Temporary storage directory on the Mac OS for to-be-deleted files. Files can be moved in and out of the Trash, but they are not truly gone until "Empty Trash..." is selected (and even then, recovery is possible if the stuff's not overwritten).

As part of Apple's early 1980s attempts to replicate the physical desktop on a computer monitor, a trash can was added to the Macintosh GUI. According to Bruce Tognazzini, the Trash was more importantly seen by the Mac and Lisa teams as a "neat" feature that people would like. It's an excellent example of human interface, reducing a concept most people wouldn't really understand (identifying tracks and sectors for zero-overwrite) to a simple idea folks were already familiar with (getting rid of files).

On most Macs, the Trash sits in the lower-right of the desktop, overflowing with papers when full, and looking quite slender and stately when empty. The trash icon was given an overhaul with Mac OS 8; the System 7 Trash was 2-D in appearance and bulged to the point of nearly breaking when files were inside. In Mac OS X Public Beta the Trash gains the appearance of a wastebasket and moves into the Dock. It remains to be seen whether this location will carry through to the final release, or if the Trash will get a contextual menu command for emptying like its Mac OS 9 cousin.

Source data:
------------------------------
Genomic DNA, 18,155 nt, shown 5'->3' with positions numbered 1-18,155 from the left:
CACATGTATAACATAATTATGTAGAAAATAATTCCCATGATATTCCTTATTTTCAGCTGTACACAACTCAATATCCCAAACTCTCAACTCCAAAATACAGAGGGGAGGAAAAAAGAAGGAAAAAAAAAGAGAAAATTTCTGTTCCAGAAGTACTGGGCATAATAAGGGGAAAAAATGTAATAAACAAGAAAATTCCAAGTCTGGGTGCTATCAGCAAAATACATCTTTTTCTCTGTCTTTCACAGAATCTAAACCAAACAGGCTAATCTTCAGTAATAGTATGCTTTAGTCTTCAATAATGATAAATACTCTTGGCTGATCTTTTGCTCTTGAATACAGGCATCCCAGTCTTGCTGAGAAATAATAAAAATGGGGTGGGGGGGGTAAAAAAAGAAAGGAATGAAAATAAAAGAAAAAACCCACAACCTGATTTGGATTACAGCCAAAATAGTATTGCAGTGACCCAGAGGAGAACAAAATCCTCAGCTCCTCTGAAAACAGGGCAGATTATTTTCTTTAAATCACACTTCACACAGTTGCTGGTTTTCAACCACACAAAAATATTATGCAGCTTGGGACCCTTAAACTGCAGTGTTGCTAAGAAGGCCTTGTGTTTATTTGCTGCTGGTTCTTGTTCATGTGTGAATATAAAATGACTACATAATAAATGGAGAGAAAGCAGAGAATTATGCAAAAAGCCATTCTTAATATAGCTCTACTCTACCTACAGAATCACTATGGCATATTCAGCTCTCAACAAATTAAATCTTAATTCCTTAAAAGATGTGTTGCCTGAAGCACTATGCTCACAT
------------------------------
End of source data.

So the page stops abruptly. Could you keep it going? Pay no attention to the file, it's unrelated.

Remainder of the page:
More than ten years after the Trash was introduced, Microsoft included a presumably more eco-friendly Recycle Bin to Windows 9x. The comapny line is that the true function of Recycle Bin/Trash directories is more accurately depicted by a recycling container, but let's face it: the only reason Microsoft gave it the unwieldy and decidedly lame Recycle Bin handle is Apple's lawyers.

I used to ResEdit the System and turn my Trash into a Nuclear Waste container, complete with a *zap!* sound upon emptying, but that got old fast.